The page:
We Were the Ninth
A History of the Ninth Regiment, Ohio Volunteer Infantry April 17, 1861, to June 7, 1864
by Constantin Grebner
Civil War Sesquicentennial Edition
2009, 348 pp
courtesy of our partner, Atlas
“. . . another valuable source for understanding the war from the common soldiers’ point of view.” —The Journal of Southern History
“Despite hardship and danger, The Ninth never wavered or shirked but did its duty to the end. . . . Of those who had taken the oath in 1861, fewer than half remained to be discharged in 1864.” —from the Introduction
We Were The Ninth is a translation, carefully edited and thoroughly annotated, of an important Civil War regiment. The Ninth Ohio—composed of Ohio Germans mostly from Cincinnati—saw action at Rich Mountain and Carnifex Ferry in West Virginia, Shiloh, Corinth, Perryville, Hoover’s Gap, Nashville, Chattanooga, and Chickamauga.
The Ninth began the War amid misgivings (Would a German-speaking regiment in the Union Army cause chaos?) and ended its active service among the honored units. It continued as an active German-speaking veterans’ organization. Constantin Grebner published this significant history, in German, in 1897 and noted that it “is intended as neither a history of the war nor a definitive account of battles. Rather, it is restricted to a straightforward, veracious report of what happened to The Ninth, and to recounting as accurately as possible The Ninth’s experiences as a wartime regiment.” Frederic Trautmann’s English translation is faithful to Grebner’s original text, preserving its integrity while maintaining its energy, precision, and grace.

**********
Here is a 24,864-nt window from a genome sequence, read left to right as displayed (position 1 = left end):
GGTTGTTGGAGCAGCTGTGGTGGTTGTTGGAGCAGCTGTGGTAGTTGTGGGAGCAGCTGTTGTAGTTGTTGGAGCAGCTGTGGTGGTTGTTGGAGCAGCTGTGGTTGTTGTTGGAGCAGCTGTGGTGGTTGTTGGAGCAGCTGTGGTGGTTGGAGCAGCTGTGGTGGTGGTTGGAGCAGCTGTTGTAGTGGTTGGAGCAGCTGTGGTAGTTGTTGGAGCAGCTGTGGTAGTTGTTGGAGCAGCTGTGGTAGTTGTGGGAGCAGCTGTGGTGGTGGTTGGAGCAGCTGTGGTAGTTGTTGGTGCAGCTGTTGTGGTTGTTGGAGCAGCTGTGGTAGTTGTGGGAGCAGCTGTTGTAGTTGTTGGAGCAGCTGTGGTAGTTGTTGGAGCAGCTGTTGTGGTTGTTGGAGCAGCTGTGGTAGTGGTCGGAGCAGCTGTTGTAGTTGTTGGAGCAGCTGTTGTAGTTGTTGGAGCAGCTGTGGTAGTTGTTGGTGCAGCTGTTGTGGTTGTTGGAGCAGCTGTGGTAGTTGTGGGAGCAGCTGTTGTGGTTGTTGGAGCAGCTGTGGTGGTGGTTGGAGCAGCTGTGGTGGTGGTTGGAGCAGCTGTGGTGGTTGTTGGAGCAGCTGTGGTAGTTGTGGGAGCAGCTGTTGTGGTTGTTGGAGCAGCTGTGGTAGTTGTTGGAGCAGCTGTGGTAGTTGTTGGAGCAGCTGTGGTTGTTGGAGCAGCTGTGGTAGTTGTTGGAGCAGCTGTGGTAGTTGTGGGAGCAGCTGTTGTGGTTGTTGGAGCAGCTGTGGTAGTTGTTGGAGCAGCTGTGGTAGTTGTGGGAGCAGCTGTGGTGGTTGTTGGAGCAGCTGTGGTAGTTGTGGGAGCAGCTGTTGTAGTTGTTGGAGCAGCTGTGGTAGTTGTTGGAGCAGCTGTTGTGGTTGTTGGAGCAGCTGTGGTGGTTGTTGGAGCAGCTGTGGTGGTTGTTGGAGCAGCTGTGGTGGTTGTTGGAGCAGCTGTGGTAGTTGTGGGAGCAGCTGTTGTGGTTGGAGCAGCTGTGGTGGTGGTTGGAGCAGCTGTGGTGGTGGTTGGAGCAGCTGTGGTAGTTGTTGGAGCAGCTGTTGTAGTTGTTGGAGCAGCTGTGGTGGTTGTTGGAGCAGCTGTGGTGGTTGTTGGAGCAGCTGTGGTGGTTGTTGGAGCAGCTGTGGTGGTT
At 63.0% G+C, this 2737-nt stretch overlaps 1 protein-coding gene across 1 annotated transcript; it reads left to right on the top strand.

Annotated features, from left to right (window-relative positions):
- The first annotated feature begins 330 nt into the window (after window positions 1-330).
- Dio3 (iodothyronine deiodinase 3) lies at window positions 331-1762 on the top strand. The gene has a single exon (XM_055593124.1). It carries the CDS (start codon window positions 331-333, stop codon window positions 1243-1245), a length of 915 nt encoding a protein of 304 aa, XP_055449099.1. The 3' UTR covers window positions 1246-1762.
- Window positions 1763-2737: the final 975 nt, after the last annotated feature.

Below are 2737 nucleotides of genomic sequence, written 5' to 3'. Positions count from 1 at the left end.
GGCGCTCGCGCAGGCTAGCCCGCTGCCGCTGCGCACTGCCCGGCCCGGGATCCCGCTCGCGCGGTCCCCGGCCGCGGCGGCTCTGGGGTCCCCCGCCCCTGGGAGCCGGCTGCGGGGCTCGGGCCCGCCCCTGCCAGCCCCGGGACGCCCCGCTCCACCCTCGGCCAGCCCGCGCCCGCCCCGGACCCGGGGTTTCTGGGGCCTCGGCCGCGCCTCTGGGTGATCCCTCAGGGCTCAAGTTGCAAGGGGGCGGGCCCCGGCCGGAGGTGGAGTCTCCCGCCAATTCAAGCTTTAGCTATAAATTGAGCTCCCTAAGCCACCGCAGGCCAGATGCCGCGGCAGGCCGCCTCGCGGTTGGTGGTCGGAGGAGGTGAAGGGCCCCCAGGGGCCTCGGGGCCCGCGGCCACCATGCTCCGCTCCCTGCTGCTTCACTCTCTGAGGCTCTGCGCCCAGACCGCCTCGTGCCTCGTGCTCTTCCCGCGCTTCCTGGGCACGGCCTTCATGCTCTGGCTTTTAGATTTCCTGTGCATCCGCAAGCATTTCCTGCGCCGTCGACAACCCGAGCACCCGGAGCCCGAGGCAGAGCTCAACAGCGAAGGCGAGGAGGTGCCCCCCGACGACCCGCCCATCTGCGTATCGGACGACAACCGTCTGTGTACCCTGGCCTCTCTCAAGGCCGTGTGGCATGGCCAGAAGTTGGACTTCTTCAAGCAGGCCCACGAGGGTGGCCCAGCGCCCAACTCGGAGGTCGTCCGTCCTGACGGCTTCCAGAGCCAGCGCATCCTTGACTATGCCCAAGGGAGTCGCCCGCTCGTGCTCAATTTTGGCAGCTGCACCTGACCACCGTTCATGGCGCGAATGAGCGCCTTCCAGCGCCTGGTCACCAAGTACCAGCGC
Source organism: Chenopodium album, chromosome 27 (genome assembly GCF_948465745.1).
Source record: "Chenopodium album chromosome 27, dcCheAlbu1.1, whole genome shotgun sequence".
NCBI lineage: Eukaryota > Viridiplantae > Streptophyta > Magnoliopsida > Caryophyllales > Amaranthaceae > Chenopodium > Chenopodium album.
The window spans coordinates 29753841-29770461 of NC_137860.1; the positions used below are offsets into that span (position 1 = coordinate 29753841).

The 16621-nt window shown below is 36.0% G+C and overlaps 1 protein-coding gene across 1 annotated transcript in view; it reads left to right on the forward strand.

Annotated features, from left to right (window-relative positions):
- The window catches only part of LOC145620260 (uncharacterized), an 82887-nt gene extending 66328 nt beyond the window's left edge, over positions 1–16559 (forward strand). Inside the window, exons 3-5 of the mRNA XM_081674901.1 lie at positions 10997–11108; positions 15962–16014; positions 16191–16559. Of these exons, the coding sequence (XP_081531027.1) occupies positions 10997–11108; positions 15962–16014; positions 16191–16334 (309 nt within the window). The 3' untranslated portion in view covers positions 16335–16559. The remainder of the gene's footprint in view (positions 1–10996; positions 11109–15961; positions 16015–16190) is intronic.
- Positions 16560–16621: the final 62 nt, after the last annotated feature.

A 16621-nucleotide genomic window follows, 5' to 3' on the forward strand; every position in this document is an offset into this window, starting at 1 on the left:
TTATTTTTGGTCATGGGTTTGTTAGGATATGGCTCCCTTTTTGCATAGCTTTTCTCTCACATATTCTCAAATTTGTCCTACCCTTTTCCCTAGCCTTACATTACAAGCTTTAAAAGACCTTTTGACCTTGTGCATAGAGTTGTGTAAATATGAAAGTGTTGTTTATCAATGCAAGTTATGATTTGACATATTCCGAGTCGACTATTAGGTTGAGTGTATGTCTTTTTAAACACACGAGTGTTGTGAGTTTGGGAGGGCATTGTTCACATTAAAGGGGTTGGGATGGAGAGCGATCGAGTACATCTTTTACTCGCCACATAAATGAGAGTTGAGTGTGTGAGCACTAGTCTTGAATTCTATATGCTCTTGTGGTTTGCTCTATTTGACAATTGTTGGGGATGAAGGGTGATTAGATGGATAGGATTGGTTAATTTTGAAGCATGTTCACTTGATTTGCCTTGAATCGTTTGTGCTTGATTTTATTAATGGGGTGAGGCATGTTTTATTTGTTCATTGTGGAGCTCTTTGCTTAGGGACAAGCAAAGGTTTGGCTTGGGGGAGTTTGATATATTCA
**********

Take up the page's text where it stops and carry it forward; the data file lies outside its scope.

Frederic Trautmann is professor emeritus of rhetoric and communication at Temple University. He has written more than fifty articles, reviews, and short translations for professional and historical journals and is the author, editor, or translator of numerous books.